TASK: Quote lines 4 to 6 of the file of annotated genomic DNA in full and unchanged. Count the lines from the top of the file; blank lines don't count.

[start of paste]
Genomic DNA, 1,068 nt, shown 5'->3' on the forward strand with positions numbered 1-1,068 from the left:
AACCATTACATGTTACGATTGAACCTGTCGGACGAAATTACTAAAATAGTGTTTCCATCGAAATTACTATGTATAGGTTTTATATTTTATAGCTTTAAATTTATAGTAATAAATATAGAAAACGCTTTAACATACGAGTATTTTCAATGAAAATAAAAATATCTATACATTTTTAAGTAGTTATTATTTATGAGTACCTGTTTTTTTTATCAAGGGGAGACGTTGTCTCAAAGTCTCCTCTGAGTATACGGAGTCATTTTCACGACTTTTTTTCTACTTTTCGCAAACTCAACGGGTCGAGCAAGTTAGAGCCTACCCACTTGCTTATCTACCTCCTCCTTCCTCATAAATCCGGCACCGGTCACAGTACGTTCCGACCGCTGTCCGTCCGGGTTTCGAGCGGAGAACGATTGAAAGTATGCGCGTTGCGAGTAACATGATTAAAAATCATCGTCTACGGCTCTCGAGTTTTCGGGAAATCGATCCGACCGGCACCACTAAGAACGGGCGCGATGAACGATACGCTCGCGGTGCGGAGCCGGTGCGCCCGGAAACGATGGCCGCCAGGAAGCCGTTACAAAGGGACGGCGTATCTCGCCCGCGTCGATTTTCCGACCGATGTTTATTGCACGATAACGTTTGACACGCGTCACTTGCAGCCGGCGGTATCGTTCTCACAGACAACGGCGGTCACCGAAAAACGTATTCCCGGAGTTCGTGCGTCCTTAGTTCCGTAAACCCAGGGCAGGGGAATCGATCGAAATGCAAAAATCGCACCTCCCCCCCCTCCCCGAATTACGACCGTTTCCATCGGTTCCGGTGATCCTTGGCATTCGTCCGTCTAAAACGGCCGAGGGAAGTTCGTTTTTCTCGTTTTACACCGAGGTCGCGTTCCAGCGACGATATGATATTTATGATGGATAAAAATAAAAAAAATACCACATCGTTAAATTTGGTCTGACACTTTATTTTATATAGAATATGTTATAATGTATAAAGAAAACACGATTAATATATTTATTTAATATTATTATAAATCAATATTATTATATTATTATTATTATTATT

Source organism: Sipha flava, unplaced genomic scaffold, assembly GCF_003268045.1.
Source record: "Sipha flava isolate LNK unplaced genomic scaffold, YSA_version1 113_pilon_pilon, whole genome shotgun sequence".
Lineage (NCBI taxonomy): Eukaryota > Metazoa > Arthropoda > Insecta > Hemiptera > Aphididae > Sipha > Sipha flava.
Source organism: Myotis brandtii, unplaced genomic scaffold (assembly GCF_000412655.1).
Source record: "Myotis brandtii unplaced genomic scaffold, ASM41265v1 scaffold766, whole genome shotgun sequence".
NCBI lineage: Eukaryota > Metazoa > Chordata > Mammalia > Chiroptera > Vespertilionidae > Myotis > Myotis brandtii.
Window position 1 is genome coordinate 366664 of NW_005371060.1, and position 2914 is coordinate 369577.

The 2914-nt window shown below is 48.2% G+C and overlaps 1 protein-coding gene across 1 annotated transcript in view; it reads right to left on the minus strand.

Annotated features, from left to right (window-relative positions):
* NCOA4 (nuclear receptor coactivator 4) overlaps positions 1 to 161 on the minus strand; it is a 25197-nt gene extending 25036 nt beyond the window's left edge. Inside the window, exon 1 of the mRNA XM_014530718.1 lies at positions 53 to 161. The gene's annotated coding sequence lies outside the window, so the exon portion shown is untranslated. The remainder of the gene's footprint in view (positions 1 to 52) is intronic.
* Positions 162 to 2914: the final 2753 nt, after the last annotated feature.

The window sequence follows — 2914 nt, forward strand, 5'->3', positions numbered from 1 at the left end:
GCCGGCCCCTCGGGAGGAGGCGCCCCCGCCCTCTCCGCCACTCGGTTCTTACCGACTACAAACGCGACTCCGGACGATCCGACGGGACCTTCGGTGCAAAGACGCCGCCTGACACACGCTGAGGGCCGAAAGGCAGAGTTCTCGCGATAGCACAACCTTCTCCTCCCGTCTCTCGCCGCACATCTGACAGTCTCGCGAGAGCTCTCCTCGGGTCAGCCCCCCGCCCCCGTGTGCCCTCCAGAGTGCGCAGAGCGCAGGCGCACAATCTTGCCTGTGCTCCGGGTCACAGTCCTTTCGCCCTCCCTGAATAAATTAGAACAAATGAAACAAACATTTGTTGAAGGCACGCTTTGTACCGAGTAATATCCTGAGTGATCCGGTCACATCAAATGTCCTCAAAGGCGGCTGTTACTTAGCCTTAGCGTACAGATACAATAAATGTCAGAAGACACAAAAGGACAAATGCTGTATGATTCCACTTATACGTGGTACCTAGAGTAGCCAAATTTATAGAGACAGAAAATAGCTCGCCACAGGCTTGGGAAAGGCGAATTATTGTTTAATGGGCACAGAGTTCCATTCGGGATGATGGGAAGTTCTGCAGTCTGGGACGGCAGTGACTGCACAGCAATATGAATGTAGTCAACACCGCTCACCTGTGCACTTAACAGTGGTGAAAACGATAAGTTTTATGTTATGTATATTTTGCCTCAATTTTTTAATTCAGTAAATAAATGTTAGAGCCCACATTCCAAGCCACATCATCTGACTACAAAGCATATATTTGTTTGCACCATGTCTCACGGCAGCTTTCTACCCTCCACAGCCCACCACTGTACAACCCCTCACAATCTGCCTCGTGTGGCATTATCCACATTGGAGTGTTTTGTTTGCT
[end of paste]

Source record: "Sipha flava isolate LNK unplaced genomic scaffold, YSA_version1 113_pilon_pilon, whole genome shotgun sequence".
Lineage (NCBI taxonomy): Eukaryota > Metazoa > Arthropoda > Insecta > Hemiptera > Aphididae > Sipha > Sipha flava.
Source organism: Myotis brandtii, unplaced genomic scaffold (assembly GCF_000412655.1).